The victim was targeted after criminals operating bank accounts around the world duped the Islander – an experienced investor in cryptocurrencies – into investing into fake Bitcoin over an 18-month period.
Detectives and staff from the States police hi-tech crime unit and the National Crime Agency, the UK’s equivalent of the FBI, are investigating but say it is ‘highly unlikely’ the cash will be recovered.
The gang responsible claimed they were operating out of Norway, but investigators say there is evidence of money being moved to bank accounts around the world.
Now the Jersey Fraud Prevention Forum is warning all Islanders to be ‘extra vigilant’. The JEP has learned that the victim, who was promised returns of 15 times his investment, was contacted by the criminals via email and the telephone after he made inquires about Bitcoin online.
A spokesperson for the Jersey Financial Services Commission said: ‘The victim was engaged for over an 18-month period and they were able to build trust prior to getting the victim to send the greater amounts.
‘They were made to believe that the returns would be 15 times the investment amount and the criminals were using well-known UK company names to convince them. The requests for further funds were allegedly in relation to taxes and fees which were imposed in the foreign jurisdictions where the original monies were sent.’
Mike Jones, director of policy and risk at the Jersey Financial Services Commission, said in a statement: ‘Following this Islander’s huge loss, we are warning local residents to be extra vigilant when investing in cryptocurrencies or any investment that seems too good to be true and promises high returns with no risk. Always get independent advice from a professional, and make sure the company you’re dealing with is legitimate.’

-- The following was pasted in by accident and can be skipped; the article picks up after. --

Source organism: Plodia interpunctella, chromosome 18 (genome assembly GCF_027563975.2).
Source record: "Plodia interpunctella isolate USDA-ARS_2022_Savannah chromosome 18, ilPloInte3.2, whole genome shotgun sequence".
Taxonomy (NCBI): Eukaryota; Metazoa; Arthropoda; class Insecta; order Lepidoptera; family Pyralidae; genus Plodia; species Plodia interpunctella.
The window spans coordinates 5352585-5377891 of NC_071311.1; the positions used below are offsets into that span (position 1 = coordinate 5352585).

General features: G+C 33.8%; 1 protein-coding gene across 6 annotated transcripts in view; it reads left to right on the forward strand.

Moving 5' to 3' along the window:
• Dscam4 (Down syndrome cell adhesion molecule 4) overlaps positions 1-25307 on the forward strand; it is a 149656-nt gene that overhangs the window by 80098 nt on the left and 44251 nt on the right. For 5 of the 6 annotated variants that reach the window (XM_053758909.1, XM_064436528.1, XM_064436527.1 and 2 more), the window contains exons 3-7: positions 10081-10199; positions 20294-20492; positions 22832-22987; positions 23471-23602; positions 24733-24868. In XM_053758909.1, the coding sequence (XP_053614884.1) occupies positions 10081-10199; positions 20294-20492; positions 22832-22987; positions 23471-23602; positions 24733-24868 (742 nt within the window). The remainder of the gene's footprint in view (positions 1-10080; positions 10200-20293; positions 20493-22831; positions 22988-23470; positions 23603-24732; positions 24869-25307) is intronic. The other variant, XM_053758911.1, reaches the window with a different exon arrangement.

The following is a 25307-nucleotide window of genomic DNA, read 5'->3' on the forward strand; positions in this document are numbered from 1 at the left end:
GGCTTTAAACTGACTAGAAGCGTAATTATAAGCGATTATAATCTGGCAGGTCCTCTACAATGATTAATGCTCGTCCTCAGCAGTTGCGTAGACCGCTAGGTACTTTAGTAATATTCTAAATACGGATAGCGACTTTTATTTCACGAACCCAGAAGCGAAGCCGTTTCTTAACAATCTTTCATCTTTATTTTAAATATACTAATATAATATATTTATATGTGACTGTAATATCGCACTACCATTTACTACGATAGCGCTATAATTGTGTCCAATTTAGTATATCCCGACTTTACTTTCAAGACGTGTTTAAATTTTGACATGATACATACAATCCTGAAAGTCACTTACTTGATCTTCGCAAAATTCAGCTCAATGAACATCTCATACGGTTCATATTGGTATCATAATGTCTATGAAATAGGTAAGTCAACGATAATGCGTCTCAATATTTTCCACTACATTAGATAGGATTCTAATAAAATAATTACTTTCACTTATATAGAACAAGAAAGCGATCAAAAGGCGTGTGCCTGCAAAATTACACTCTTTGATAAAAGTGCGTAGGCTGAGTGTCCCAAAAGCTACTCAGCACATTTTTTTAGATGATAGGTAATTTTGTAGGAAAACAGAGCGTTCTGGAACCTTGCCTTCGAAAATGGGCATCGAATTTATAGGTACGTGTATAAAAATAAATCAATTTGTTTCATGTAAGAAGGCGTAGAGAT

Meanwhile, Islanders are being warned about a separate scam which involves fraudsters claiming they are spying on the would-be victim through the webcam on their computer.
The States police say the fraudsters demand a ransom, saying that if it is not paid, videos and private information will be shared online.
One woman who was contacted by the fraudsters said they claimed they ‘knew her password’ and had in fact got it partially correct.
The email correspondence read: ‘I infected your computer with my private malware some time ago. It gave me full control over your computer, all your contacts and accounts. I can even turn your webcam and microphone on. I collected all your private pictures, videos, contacts, everything! I made a video showing you (through your webcam)!!!’
The fraudster then demanded $800 in Bitcoin.
Anyone with concerns should contact the States police on 612612 or call Crimestoppers on 0800 555111. Fraud can also be reported online at actionfraud.police.uk.
The Jersey Fraud Prevention Forum is releasing information on various local scams in its newsletter, which is to be distributed to all Island homes next week. There will also be a joint JFPF and Crimestoppers stand at the Jersey Boat Show this weekend.
What is Bitcoin?
Cryptocurrency, including Bitcoin, is electronic money.
Cryptocurrencies are not made out of thin air. Instead, people have their computers work many hours and expend massive amounts of electricity to ‘mine’ the digital money. Computers must solve mathematical equations to ‘create’ Bitcoins. There will only ever be 21 million Bitcoin in existence; currently there are about 17 million. Computer boffins are working to ‘mine’ the rest.
The currency was created by a man/woman/group called Satoshi Nakamoto in 2009. No more information on Nakamoto exists.
Bitcoins are not controlled by banks or governments. Traders of Bitcoin trade directly with someone else – ‘peer to peer’ – with no bank or intermediary involvement.